“We have a Leaving Certificate, which is very highly respected and rightly so, but we have an acknowledgement as well that we can never stand still in education and if we want our young people to compete as we are doing here, for example, in [the OECD’s 2022 Programme for International Student Assessment (PISA) 2022], but to compete across the world now, they have to have appropriate curricula and they have to have appropriate assessment as well.”
Consequently, an updated programme was announced in September 2023 to accelerate Senior Cycle reform, including the introduction of two new Leaving Certificate subjects – drama, film and theatre studies, and climate action and sustainable development – for students in 2024/2025.
Contextualising this, the Education Minister contends that an achievement in a subject like drama, theatre, and film studies should have parity with an achievement in any other subject “because that is a talent and that is an ability”.
As well as introducing new subjects, the government is also overhauling Senior Cycle assessment. On a personal level, Minister states that she “never felt it was right that 100 per cent of a student’s ability could be examined on one single day in one moment in June”.
In practice, this means ensuring that each subject has a second assessment component. As such, in future, at least 40 per cent of each Leaving Certificate subject will be assessed by the State Examinations Commission (SEC) prior to students sitting exams in June.
“The type of assessment will be different to what they are doing presently. For example, there will always be a place for the written exam but there has to be a place as well for application of knowledge,” she insists.
Similarly, since the Covid pandemic, students have been provided with an opportunity for a second sitting of the Leaving Certificate. Emphasising the Department of Education’s role in serving students, the Minister adds: “I think that is fair. I think if there are circumstances from a health and wellness point of view that prevented a student from taking an exam in June, to the best of our ability we should be able to provide a second opportunity.
“I want students to succeed to the maximum. For them to be able to do that, I have to ensure that they get the maximum of facility to do it… recognising their individuality in terms of their various talents.”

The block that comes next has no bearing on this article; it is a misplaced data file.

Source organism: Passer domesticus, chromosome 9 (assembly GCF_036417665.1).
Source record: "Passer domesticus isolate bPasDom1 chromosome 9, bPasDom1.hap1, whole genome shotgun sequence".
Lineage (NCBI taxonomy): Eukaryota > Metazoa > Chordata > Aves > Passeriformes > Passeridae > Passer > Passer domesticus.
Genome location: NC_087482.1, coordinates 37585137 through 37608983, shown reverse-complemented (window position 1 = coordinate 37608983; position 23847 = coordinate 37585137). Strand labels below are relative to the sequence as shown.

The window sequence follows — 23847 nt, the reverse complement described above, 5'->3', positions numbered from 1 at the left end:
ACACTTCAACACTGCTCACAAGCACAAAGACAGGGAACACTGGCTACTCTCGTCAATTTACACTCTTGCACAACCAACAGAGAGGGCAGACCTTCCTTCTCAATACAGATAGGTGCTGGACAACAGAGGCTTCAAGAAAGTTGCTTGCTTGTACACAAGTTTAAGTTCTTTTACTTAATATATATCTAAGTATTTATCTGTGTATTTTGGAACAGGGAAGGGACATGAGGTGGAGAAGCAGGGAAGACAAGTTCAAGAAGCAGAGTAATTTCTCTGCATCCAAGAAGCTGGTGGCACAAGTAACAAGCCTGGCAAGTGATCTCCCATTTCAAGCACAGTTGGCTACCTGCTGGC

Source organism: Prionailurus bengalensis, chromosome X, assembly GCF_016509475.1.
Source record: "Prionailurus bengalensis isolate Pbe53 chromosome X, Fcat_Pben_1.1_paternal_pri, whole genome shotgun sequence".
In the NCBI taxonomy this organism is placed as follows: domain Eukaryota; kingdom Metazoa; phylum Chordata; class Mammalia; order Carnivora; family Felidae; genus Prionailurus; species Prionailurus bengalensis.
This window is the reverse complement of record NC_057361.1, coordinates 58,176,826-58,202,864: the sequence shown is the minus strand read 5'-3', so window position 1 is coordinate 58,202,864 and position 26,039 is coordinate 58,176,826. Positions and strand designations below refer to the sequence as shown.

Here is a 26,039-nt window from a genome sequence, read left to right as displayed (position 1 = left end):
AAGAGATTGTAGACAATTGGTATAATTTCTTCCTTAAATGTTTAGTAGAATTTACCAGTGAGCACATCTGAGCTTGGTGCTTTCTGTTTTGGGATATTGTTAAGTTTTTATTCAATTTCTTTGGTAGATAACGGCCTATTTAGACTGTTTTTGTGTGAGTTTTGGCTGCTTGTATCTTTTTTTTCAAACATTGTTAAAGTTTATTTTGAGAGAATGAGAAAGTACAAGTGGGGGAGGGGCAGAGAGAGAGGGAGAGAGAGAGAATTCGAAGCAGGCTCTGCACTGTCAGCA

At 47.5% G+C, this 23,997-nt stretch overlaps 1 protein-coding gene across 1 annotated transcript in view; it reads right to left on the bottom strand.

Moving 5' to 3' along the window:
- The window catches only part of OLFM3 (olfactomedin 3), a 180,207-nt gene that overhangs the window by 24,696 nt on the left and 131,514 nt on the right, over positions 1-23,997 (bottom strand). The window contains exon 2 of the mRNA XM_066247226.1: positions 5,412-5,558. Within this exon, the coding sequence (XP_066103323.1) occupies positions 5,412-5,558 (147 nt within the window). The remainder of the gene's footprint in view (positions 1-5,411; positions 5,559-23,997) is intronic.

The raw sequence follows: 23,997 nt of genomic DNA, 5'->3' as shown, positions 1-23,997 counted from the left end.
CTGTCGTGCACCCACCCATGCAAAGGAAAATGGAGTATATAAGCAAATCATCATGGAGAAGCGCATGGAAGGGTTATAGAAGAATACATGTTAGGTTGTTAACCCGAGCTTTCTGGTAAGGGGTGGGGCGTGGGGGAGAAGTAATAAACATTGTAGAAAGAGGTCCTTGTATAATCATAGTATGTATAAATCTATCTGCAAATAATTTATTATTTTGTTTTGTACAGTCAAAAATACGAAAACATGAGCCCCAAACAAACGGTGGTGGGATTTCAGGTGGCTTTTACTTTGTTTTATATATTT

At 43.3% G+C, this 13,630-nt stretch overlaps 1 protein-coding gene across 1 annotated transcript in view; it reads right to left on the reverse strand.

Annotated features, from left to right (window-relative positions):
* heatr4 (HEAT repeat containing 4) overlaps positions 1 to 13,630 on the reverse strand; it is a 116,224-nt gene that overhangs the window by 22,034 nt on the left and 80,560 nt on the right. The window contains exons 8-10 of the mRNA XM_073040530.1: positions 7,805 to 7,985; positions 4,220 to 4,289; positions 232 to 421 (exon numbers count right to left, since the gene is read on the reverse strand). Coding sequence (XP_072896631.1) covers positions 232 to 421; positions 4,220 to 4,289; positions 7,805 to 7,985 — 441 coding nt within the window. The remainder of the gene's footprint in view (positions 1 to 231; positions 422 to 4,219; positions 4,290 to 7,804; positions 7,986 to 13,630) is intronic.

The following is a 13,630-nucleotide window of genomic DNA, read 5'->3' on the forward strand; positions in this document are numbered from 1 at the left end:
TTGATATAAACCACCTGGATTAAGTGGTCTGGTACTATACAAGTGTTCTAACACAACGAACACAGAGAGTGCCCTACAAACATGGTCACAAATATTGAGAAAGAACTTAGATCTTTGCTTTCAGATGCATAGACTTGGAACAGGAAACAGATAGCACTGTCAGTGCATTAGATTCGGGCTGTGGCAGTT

Referencing generative artificial intelligence (GenAI) in the context of assessment, the Minister notes that a work is underway. “We have tasked the SEC to look specifically at how we can harness the opportunity that AI is bringing to us, but also be mindful of the challenges. That also will inform how Senior Cycle and how education will work going forward.”
Turning to the Government’s efforts to deepen all-island education connections and cooperation, Foley indicates that “a significant body of work is underway under the auspices of the Shared Island Programme”.
“We are currently working on a north/south programme – and more of those details will unfold – but it is specifically in the area of education, and specifically in the area of [tackling] disadvantage in education and promoting equality of education.
“I am a huge believer in the wisdom of the collective. We can garner so much more when we work with others and there are great opportunities in education for us to share expertise and wisdom and experience. We are in the throes of doing that now, and you can see it from a higher education point of view in terms of research and an infrastructure point of view. Financial supports have already been put in place. There is enormous scope. Look, we are one island at the end of the day.”
Asked if she has given consideration to the INTO’s calls for an all-Ireland teaching council to be established within the Department of the Taoiseach’s Shared Island Unit amid the “erosion of teachers’ conditions in the North”, the Minister is reticent.
“I am not going to comment on that,” she says, before adding: “Look, we have young people from Northern Ireland who are [living] on the border and working in the south, and we have people [living] in the south and working and crossing over.
“Obviously, the more closely we can work together, learn from each other, and support each other [the better]… Opportunities going forward in terms of the teaching council and all of that, I have no doubt that all these opportunities can be looked at going forward.”
“Look, we are one island at the end of the day.”
Vision for education
Asserting that education is at “the very core” of her party’s philosophy, Foley outlines: “Fianna Fáil has always believed that education is the great leveller. I believe that fundamentally myself. It is the great leveller in society. If we can get it right in education, ultimately, we will get it right in society. That means ensuring that we have an education system that is inclusive, that is open and welcoming to everyone, and that is ambitious. We should always be ambitious as a country, so we should always have an ambitious education system.”
Paying tribute to the “many who contributed to the richness of education”, Foley articulates her belief in “the capacity of Irish people”. “We see Irish people perform every day, not just on the local and the national stage, but on the international stage. That is the consequence of opportunity being provided, supports being provided, a good education, and a rootedness in community. I would like to think that we will continue that; that we will continue in education to promote equality, to promote inclusion, and to promote opportunity and access for all.”